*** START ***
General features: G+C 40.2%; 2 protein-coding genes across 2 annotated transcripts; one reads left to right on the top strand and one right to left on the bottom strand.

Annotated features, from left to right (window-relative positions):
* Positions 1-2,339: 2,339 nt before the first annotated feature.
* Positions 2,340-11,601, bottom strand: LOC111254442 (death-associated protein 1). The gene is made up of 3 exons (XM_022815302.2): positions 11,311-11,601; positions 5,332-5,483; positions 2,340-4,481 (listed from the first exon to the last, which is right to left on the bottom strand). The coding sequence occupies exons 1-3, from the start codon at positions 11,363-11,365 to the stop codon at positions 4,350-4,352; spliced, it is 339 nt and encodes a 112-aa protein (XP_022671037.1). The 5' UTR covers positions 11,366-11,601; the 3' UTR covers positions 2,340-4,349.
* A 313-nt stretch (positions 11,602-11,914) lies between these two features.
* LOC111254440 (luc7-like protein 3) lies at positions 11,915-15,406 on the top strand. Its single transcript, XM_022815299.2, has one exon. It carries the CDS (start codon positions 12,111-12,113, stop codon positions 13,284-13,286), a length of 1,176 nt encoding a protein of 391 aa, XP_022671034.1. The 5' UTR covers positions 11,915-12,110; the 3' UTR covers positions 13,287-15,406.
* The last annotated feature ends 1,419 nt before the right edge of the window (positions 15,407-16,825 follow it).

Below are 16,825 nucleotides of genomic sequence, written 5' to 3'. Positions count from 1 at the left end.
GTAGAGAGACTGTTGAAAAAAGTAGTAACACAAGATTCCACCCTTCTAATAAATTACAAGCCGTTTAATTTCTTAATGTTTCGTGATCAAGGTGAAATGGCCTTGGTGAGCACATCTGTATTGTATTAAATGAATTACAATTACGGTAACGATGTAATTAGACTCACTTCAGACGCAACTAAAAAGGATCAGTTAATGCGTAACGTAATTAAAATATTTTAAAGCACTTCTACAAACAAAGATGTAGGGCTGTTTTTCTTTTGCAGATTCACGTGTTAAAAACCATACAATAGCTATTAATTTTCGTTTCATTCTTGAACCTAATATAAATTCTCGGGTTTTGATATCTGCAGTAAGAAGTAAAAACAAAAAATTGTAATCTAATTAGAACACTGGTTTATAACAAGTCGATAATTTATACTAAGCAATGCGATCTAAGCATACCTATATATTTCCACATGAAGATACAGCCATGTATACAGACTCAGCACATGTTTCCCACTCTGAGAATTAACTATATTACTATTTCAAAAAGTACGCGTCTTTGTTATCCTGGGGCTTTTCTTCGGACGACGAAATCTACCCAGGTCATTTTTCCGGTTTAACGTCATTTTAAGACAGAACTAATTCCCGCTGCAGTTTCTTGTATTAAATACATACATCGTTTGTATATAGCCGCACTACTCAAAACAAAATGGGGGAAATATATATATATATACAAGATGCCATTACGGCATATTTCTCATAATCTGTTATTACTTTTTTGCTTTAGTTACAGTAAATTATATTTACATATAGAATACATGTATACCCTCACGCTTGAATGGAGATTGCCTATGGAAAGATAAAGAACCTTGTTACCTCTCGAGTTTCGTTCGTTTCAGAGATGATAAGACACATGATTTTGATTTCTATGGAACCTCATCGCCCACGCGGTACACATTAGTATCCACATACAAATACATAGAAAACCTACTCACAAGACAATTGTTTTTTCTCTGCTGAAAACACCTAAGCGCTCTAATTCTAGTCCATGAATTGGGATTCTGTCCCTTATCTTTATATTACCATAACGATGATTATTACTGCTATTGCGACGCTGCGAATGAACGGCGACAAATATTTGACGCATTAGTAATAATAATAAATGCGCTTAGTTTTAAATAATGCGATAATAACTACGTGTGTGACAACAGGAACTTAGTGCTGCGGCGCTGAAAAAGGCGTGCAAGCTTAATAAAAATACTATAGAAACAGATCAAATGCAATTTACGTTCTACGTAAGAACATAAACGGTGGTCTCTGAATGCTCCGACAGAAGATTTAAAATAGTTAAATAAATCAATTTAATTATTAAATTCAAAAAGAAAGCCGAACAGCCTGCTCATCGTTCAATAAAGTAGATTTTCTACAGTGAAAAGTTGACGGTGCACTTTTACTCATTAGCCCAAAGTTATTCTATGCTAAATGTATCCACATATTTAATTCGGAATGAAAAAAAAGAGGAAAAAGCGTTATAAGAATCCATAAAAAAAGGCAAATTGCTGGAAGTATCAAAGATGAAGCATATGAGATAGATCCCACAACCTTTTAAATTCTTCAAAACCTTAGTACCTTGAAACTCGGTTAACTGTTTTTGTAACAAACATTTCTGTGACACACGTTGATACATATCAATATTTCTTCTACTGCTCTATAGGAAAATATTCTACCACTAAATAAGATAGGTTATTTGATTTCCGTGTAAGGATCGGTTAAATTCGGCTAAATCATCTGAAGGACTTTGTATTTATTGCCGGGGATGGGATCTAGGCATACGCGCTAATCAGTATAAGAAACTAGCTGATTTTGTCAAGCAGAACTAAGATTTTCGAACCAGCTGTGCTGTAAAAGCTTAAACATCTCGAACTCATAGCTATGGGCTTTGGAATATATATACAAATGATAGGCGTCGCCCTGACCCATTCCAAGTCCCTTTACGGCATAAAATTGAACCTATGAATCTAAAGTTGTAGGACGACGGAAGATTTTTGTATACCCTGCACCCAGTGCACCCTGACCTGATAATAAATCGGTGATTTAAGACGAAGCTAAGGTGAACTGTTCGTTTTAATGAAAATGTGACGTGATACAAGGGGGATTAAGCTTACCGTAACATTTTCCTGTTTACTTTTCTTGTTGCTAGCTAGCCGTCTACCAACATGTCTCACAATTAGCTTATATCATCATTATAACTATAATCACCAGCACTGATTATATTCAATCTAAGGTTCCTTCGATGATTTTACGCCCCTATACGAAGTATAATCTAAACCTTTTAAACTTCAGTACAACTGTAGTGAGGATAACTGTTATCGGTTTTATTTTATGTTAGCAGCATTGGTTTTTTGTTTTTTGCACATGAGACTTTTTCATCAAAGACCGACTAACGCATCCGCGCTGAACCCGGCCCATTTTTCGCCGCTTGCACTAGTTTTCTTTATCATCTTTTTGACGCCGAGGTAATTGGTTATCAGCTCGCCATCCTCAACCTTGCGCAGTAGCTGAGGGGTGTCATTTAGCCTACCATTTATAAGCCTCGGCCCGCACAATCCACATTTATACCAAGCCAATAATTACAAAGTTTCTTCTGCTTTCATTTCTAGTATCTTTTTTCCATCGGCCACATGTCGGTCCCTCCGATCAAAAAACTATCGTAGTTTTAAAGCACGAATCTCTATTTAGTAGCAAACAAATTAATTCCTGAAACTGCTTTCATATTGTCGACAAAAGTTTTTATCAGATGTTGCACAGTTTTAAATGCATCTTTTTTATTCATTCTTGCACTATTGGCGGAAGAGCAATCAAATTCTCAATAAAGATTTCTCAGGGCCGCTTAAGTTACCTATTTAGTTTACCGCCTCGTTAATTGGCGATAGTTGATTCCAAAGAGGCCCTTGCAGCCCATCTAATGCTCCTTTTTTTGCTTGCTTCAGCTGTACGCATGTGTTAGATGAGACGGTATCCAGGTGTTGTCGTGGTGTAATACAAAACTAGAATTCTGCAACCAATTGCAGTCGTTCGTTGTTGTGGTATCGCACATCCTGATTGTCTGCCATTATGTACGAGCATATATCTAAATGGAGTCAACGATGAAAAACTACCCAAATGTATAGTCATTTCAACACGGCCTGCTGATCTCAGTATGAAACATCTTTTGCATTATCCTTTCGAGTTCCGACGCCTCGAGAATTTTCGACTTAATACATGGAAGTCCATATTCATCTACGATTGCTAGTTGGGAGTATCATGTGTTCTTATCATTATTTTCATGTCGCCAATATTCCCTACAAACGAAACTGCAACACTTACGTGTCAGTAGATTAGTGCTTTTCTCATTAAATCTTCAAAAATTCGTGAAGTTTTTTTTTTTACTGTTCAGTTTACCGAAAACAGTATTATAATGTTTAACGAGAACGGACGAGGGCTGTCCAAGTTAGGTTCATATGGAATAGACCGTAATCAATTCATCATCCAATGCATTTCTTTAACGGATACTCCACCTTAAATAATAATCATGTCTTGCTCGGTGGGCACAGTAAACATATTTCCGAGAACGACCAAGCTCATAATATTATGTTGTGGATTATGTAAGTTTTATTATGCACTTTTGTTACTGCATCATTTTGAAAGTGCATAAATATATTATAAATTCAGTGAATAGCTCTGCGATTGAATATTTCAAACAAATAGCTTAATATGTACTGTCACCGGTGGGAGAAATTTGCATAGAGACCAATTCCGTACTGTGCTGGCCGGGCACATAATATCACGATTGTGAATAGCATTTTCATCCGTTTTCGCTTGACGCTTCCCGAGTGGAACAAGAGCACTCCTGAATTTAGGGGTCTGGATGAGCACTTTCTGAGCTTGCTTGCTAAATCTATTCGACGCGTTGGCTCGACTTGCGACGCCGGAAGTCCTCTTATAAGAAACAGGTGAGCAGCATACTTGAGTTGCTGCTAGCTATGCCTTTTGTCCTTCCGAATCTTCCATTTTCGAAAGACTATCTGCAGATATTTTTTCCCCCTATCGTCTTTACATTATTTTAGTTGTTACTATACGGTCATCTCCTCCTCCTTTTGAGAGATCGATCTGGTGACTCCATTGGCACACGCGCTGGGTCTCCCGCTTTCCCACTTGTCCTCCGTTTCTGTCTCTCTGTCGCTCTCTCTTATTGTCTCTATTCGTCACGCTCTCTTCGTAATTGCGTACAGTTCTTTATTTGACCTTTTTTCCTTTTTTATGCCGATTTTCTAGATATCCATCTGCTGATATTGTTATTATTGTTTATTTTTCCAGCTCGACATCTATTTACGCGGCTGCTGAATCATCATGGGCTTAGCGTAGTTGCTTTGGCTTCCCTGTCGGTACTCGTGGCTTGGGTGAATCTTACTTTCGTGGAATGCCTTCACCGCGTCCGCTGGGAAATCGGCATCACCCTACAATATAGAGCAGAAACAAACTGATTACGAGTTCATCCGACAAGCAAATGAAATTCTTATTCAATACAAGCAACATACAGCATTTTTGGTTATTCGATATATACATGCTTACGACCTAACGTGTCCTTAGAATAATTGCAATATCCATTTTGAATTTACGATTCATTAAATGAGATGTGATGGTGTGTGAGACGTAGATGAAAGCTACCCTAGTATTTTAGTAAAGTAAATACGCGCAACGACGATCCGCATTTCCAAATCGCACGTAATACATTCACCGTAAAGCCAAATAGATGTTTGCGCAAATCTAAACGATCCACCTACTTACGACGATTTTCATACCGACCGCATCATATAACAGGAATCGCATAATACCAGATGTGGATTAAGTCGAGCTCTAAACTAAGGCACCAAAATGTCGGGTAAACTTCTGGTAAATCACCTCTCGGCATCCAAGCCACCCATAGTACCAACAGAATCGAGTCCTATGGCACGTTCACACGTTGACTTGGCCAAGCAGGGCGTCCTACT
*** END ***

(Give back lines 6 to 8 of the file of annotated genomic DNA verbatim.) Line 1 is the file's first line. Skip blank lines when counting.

* LOC111254440 (luc7-like protein 3) lies at positions 11,915-15,406 on the top strand. Its single transcript, XM_022815299.2, has one exon. It carries the CDS (start codon positions 12,111-12,113, stop codon positions 13,284-13,286), a length of 1,176 nt encoding a protein of 391 aa, XP_022671034.1. The 5' UTR covers positions 11,915-12,110; the 3' UTR covers positions 13,287-15,406.
* The last annotated feature ends 1,419 nt before the right edge of the window (positions 15,407-16,825 follow it).

Below are 16,825 nucleotides of genomic sequence, written 5' to 3'. Positions count from 1 at the left end.